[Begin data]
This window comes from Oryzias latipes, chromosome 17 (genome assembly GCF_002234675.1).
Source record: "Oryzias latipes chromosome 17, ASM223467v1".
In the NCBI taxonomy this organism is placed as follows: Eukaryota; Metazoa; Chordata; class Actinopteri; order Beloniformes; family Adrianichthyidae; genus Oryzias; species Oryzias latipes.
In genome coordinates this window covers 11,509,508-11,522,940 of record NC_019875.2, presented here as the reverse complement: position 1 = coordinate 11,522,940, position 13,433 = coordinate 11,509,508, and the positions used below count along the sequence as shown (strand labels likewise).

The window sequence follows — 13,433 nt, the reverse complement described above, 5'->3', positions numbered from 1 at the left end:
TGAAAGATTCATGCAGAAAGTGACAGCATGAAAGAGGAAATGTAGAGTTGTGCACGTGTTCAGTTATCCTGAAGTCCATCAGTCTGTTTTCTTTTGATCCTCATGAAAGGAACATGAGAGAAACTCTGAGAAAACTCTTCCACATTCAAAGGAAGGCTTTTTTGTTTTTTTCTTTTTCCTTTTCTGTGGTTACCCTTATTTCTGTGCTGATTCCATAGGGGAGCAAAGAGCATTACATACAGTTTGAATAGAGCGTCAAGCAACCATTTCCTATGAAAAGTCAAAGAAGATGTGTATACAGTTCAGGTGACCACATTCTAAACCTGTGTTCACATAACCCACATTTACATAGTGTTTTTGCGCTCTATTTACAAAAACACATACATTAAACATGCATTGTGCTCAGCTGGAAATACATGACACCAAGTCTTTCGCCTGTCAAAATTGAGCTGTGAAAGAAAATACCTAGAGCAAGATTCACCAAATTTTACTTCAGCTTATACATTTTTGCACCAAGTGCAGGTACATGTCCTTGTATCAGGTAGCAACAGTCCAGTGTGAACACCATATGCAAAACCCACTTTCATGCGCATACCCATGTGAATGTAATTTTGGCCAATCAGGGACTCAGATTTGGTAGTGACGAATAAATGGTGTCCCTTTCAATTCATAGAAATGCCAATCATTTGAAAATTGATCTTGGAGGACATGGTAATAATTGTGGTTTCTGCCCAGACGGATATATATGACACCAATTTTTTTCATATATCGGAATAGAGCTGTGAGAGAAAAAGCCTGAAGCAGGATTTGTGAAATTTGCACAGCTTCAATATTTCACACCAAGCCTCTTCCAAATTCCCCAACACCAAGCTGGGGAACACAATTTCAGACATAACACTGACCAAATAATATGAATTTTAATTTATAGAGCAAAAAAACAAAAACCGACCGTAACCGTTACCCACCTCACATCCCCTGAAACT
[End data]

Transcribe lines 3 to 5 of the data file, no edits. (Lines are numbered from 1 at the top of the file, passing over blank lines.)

In the NCBI taxonomy this organism is placed as follows: Eukaryota; Metazoa; Chordata; class Actinopteri; order Beloniformes; family Adrianichthyidae; genus Oryzias; species Oryzias latipes.
In genome coordinates this window covers 11,509,508-11,522,940 of record NC_019875.2, presented here as the reverse complement: position 1 = coordinate 11,522,940, position 13,433 = coordinate 11,509,508, and the positions used below count along the sequence as shown (strand labels likewise).

The window sequence follows — 13,433 nt, the reverse complement described above, 5'->3', positions numbered from 1 at the left end: